Surgical excision margins for primary cutaneous melanoma
Sladden, MJ and Balch, C and Barzilai, DA and Berg, D and Freiman, A and Handiside, T and Hollis, S and Lens, MB and Thompson, JF, Surgical excision margins for primary cutaneous melanoma, Cochrane Database of Systematic Reviews, (4) ISSN 1469-493X (2009) [Refereed Article]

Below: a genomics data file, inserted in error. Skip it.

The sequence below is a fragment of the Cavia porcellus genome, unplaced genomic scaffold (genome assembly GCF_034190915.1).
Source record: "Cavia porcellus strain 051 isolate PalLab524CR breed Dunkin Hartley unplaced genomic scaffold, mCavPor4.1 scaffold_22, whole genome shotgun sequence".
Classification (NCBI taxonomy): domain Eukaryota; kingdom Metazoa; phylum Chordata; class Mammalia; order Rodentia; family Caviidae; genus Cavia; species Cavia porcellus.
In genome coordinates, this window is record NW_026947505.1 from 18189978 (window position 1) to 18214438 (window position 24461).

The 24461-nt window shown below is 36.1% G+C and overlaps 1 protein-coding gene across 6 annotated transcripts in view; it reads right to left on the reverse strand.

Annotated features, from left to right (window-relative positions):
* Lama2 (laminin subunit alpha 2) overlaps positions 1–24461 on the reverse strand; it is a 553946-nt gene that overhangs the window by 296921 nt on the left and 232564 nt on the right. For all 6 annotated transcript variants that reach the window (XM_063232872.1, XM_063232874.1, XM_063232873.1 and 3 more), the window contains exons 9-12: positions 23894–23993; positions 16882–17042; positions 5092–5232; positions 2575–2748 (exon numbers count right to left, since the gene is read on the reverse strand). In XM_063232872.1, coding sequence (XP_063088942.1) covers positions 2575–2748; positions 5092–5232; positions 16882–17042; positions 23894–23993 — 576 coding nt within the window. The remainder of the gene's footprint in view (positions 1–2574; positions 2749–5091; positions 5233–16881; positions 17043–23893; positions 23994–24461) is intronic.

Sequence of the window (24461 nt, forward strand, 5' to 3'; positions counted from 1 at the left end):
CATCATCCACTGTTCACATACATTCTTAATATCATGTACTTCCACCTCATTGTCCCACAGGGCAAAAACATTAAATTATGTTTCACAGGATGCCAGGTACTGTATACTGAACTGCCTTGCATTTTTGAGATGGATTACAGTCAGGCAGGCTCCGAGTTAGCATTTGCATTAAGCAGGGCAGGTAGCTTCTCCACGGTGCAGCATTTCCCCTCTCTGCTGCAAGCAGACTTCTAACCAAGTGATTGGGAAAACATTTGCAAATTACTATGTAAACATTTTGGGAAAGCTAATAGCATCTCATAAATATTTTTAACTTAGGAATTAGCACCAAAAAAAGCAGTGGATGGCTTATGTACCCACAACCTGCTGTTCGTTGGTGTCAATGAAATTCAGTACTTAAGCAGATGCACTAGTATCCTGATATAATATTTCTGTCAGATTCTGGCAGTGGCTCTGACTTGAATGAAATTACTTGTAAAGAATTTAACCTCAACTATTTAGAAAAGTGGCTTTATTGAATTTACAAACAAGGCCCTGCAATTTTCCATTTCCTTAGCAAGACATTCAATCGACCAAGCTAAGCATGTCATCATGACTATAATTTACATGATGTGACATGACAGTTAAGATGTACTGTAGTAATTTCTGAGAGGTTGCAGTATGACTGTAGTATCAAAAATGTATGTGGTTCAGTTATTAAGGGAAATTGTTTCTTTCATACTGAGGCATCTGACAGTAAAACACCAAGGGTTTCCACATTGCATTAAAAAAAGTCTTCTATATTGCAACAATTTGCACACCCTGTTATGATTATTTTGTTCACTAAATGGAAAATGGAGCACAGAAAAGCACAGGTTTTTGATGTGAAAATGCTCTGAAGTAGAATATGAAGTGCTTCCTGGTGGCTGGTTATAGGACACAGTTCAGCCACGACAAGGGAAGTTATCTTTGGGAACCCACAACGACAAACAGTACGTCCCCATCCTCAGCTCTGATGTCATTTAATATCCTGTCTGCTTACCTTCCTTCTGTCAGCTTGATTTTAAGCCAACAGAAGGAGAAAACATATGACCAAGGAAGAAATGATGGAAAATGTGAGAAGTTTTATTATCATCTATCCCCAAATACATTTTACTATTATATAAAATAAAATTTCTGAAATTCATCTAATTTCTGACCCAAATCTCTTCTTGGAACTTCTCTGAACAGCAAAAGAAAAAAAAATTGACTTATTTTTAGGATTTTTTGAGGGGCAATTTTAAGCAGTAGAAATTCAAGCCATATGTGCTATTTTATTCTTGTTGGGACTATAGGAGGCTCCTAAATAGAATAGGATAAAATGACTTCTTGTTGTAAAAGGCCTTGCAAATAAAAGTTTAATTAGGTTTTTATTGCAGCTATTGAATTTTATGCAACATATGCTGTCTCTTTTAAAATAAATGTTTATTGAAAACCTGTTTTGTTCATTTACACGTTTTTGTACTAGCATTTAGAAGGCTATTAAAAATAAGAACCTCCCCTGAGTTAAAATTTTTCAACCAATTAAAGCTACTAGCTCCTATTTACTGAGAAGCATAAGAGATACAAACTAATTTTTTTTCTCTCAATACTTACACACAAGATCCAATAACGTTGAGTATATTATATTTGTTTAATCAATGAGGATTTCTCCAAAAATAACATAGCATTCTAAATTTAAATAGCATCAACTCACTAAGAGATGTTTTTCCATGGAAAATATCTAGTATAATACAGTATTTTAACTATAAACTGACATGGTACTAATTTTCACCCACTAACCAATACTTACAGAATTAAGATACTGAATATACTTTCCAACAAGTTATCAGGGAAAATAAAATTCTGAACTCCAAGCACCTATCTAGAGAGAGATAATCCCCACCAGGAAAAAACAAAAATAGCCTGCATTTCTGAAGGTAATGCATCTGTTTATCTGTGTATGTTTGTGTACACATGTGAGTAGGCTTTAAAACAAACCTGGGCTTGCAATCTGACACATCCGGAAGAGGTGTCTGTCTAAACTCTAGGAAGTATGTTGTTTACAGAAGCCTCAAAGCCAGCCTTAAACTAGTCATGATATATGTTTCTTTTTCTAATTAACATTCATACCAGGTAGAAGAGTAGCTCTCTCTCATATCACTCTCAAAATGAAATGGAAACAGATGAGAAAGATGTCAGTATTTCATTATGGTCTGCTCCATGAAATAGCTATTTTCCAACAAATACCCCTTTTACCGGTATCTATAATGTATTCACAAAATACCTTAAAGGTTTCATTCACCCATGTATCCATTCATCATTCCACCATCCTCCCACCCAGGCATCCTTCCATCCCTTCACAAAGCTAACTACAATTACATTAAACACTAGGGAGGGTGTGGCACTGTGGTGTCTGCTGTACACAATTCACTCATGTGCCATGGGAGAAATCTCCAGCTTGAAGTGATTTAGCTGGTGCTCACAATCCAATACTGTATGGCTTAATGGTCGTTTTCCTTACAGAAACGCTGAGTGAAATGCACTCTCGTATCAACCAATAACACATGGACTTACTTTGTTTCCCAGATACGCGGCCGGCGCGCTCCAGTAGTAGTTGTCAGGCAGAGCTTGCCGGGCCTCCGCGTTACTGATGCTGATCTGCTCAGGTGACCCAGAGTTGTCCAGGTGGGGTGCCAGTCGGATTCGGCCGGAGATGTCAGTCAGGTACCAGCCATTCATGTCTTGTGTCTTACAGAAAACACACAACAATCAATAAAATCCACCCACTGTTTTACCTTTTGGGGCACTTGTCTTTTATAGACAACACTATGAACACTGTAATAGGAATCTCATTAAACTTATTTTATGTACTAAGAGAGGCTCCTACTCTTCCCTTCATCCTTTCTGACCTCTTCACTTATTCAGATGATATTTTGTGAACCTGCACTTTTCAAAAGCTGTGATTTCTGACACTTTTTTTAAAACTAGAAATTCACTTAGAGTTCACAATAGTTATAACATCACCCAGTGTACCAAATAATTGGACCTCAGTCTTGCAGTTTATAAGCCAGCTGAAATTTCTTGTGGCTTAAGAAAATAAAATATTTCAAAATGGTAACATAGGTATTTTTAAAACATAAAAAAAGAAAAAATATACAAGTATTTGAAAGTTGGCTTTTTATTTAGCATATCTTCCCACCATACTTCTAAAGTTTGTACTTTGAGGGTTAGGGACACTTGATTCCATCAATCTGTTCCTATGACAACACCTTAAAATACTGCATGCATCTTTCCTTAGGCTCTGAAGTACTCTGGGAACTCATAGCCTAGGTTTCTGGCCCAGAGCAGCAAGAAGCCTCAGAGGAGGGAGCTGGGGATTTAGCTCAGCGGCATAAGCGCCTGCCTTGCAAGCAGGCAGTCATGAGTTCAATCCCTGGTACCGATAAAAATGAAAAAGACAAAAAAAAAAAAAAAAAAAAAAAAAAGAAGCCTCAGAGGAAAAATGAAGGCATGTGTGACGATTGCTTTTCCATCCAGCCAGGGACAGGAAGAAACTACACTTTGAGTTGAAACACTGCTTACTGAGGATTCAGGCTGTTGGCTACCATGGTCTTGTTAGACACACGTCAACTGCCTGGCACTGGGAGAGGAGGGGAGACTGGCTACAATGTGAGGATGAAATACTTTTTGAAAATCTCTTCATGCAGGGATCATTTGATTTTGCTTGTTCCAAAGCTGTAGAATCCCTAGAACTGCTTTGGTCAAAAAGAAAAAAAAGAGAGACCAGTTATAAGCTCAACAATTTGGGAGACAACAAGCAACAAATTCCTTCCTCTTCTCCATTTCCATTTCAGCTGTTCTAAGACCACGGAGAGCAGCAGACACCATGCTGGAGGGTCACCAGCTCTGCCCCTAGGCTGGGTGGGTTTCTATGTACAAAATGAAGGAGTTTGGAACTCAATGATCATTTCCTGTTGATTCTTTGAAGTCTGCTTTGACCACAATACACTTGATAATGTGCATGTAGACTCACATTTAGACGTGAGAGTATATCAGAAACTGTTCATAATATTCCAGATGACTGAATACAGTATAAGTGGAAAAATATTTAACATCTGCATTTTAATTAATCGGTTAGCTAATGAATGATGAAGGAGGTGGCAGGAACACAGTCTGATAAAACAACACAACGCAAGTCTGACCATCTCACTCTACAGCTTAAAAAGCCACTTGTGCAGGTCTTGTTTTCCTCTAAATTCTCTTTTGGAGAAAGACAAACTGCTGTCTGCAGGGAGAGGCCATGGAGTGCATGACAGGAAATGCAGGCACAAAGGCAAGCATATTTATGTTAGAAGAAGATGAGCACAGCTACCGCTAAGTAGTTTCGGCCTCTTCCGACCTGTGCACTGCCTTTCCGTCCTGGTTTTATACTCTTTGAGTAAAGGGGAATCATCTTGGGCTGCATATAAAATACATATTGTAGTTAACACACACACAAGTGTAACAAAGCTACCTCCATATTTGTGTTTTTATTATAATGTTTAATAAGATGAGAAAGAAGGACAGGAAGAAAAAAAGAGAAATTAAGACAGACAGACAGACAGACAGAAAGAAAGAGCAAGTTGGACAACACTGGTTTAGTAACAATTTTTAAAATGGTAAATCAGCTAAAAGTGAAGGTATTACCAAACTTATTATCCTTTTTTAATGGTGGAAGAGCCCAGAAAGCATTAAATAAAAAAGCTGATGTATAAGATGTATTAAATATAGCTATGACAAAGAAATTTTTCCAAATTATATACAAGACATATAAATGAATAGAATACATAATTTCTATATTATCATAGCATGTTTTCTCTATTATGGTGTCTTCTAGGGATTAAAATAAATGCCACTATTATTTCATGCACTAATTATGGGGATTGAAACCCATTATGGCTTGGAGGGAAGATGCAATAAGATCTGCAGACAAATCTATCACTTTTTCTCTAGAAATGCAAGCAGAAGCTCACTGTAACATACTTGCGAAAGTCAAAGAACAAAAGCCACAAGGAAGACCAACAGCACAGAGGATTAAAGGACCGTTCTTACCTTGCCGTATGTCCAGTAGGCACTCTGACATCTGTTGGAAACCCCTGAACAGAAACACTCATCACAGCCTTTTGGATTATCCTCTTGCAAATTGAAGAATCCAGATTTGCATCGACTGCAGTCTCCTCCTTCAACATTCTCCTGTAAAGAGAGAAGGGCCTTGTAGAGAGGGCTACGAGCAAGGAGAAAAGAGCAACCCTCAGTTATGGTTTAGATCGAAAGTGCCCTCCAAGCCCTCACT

BACKGROUND: Cutaneous melanoma accounts for 75% of skin cancer deaths. Standard treatment is surgical excision with a safety margin some distance from the borders of the primary tumour. The purpose of the safety margin is to remove both the complete primary tumour and any melanoma cells that might have spread into the surrounding skin.Excision margins are important because there could be trade-off between a better cosmetic result but poorer long-term survival if margins become too narrow. The optimal width of excision margins remains unclear. This uncertainty warrants systematic review. OBJECTIVES: To assess the effects of different excision margins for primary cutaneous melanoma. SEARCH STRATEGY: In August 2009 we searched for relevant randomised trials in the Cochrane Skin Group Specialised Register; the Cochrane Central Register of Controlled Trials (CENTRAL) in The Cochrane Library (Issue 3, 2009), MEDLINE, EMBASE, LILACS, and other databases including Ongoing Trials Registers. SELECTION CRITERIA: We considered all randomised controlled trials (RCTs) of surgical excision of melanoma comparing different width excision margins. DATA COLLECTION AND ANALYSIS: We assessed trial quality, and extracted and analysed data on survival and recurrence. We collected adverse effects information from included trials. MAIN RESULTS: We identified five trials. There were 1633 participants in the narrow excision margin group and 1664 in the wide excision margin group. Narrow margin definition ranged from 1 to 2 cm; wide margins ranged from 3 to 5 cm. Median follow-up ranged from 5 to 16 years. AUTHORS' CONCLUSIONS: This systematic review summarises the evidence regarding width of excision margins for primary cutaneous melanoma. None of the five published trials, nor our meta-analysis, showed a statistically significant difference in overall survival between narrow or wide excision.The summary estimate for overall survival favoured wide excision by a small degree [Hazard Ratio 1.04; 95% confidence interval 0.95 to 1.15; P = 0.40], but the result was not significantly different. This result is compatible with both a 5% relative reduction in overall mortality favouring narrower excision and a 15% relative reduction in overall mortality favouring wider excision. Therefore, a small (but potentially important) difference in overall survival between wide and narrow excision margins cannot be confidently ruled out.The summary estimate for recurrence free survival favoured wide excision [Hazard Ratio 1.13; P = 0.06; 95% confidence interval 0.99 to 1.28] but again the result did not reach statistical significance (P < 0.05 level).Current randomised trial evidence is insufficient to address optimal excision margins for primary cutaneous melanoma.